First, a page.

Santa Barbara County's Mosquito & Vector Management District has detected the presence of West Nile Virus in the county.
The county says a sample of mosquitoes collected from a mosquito trap in Santa Barbara tested positive for the virus.
"This is not the first time West Nile virus has been found in Santa Barbara County, but it has been three years since it was last detected," said District General Manager Brian Cabrera.
People can get West Nile Virus from the bite of an infected mosquito. Many people don't develop symptoms, but about one in five may experience fever, headache, muscle ache, and/or nausea.
Approximately 1% of those infected can develop serious complications that can lead to death.
To avoid mosquito bites, district officials urge you to follow the "Three Ds":
- Deet - use Deet or other repellents approved by the Environmental Protection Agency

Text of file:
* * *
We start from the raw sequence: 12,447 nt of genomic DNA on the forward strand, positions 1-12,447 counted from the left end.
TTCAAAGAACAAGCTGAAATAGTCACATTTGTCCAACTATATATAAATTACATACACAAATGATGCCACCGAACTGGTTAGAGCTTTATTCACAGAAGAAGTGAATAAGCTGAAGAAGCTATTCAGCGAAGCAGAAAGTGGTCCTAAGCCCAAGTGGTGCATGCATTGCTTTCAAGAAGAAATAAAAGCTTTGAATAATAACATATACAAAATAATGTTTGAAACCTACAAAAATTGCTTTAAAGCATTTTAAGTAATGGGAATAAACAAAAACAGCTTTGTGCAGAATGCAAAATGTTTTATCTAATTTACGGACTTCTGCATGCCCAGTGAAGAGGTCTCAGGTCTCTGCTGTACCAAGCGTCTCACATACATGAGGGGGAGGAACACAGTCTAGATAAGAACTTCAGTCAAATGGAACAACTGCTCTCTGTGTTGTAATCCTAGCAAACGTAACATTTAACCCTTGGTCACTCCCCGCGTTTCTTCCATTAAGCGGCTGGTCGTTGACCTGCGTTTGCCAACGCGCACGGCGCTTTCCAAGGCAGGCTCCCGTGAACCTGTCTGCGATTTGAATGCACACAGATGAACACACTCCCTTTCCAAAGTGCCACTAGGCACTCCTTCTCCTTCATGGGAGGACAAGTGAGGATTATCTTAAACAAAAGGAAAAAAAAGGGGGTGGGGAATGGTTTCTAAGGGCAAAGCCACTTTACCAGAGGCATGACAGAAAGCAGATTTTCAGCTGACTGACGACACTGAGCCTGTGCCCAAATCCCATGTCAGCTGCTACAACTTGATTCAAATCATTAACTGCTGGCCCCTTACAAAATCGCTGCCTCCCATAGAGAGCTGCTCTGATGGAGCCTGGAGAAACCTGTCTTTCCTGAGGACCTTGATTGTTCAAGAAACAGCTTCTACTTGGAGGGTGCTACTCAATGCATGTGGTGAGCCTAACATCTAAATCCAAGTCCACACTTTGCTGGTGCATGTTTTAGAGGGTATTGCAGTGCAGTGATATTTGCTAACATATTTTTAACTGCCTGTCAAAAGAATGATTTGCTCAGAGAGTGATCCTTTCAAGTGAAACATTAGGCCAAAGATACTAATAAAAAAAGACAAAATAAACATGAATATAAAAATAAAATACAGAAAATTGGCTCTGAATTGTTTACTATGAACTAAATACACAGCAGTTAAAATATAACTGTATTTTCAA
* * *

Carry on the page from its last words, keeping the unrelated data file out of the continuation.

- Dawn and Dusk - avoid being outside at these times when mosquitoes are most active
- Drain - empty all sources of stagnant water where mosquitoes may lay their eggs, including buckets, bird baths, clogged rain gutters, old tires, containers of all kinds, unused hot tubs, etc.
To report larger sources of water where mosquitoes are breeding, such as neglected swimming pools or stagnant water in creek beds and washes, call (805) 969-5050.
Residents are also encouraged to report the discovery of dead birds, because wild birds are the main source of the virus for mosquitoes. Reports can be filed online at http://westnile.ca.gov/report.php or by calling 1-877-968-2473 (1-877-WNV-BIRD).
Horses are also susceptible to West Nile Virus, but there is a vaccine available.